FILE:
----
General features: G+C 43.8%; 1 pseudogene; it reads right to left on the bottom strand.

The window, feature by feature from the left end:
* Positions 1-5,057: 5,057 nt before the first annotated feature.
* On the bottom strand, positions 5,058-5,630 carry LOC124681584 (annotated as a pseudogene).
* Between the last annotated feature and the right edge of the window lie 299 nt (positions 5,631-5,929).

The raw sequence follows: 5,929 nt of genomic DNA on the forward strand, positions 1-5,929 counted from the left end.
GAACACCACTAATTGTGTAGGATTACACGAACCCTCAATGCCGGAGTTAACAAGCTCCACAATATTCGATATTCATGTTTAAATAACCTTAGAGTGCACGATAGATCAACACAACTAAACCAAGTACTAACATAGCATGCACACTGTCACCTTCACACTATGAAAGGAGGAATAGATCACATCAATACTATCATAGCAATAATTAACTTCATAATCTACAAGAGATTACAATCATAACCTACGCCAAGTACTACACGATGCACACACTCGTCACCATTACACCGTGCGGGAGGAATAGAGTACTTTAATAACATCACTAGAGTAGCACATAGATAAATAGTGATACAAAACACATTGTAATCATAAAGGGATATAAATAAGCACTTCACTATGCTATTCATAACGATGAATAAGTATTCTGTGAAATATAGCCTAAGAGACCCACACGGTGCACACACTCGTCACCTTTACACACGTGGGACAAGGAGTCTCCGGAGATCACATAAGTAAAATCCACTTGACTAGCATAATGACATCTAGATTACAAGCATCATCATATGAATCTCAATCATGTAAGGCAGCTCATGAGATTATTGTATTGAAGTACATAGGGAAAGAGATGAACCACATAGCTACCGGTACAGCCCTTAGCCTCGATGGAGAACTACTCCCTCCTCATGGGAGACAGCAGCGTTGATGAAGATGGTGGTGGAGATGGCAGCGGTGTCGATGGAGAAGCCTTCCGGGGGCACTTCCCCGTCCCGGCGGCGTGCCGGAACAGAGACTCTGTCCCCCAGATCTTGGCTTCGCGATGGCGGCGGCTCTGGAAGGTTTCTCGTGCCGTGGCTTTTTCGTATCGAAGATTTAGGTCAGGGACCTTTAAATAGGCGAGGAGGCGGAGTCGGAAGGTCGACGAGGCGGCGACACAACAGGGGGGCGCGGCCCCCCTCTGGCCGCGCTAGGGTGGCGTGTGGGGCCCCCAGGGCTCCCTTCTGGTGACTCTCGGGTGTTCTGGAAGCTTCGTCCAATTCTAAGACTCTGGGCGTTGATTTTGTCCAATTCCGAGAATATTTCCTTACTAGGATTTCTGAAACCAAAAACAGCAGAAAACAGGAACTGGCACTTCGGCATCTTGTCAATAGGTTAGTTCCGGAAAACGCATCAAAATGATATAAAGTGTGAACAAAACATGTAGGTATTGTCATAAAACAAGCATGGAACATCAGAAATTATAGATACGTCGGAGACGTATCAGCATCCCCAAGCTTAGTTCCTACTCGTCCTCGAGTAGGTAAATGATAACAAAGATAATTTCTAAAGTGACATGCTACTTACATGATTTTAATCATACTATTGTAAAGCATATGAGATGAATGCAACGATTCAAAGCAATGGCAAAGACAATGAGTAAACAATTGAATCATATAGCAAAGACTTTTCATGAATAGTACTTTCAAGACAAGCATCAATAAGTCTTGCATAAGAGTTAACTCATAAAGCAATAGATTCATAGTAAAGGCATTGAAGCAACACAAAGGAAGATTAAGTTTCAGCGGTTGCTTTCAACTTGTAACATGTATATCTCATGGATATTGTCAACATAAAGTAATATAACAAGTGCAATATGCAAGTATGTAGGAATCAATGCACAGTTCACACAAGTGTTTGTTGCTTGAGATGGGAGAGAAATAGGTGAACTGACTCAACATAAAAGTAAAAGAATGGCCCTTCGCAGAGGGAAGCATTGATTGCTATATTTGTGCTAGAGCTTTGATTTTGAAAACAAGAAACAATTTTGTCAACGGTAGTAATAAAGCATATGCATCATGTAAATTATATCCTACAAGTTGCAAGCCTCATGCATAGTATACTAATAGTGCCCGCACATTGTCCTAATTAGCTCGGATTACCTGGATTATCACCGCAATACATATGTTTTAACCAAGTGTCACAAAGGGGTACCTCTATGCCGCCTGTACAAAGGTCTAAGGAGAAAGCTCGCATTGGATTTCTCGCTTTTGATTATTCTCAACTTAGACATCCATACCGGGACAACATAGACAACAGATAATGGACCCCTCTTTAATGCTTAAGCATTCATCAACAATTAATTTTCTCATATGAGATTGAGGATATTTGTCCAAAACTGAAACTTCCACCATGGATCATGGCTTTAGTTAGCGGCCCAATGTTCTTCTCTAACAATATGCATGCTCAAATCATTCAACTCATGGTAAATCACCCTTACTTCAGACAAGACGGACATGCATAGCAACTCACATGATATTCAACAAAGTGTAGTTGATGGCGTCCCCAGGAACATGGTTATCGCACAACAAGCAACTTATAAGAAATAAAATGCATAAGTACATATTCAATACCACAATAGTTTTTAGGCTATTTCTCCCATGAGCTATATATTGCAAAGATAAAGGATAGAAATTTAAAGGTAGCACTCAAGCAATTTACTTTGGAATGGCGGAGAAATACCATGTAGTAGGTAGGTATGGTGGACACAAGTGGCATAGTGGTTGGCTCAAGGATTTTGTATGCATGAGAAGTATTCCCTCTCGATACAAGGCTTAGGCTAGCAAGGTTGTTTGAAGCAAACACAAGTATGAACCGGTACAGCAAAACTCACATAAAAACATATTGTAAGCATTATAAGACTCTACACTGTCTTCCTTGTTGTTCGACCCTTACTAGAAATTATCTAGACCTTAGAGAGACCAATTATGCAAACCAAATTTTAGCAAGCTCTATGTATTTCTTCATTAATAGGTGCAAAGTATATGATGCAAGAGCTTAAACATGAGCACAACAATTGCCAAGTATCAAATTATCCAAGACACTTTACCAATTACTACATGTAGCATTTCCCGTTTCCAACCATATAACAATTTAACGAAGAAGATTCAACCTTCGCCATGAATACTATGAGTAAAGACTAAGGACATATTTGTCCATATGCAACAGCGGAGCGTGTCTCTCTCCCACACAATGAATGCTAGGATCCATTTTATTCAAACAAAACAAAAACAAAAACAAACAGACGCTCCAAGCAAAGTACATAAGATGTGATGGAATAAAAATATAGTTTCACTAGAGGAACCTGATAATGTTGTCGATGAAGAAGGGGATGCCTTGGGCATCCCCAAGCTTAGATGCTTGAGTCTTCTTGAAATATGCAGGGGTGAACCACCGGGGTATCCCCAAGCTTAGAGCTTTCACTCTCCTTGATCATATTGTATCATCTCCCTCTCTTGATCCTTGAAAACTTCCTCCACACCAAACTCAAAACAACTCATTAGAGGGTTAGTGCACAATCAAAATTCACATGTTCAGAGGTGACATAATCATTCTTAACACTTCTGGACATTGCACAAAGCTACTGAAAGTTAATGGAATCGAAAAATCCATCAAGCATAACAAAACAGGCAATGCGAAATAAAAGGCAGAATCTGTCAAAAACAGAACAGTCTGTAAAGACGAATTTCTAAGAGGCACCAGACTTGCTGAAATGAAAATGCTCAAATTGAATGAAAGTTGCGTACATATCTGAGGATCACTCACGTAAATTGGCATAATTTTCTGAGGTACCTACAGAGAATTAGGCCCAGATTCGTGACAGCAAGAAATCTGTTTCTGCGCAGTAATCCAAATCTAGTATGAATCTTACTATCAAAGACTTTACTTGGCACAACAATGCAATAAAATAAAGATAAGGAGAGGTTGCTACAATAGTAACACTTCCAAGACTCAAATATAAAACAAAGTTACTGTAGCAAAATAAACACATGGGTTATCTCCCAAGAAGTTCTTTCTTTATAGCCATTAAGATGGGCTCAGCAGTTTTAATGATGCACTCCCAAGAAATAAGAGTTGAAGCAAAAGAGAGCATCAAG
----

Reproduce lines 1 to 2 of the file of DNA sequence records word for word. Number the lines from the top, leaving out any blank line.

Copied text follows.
General features: G+C 43.8%; 1 pseudogene; it reads right to left on the bottom strand.

The window, feature by feature from the left end: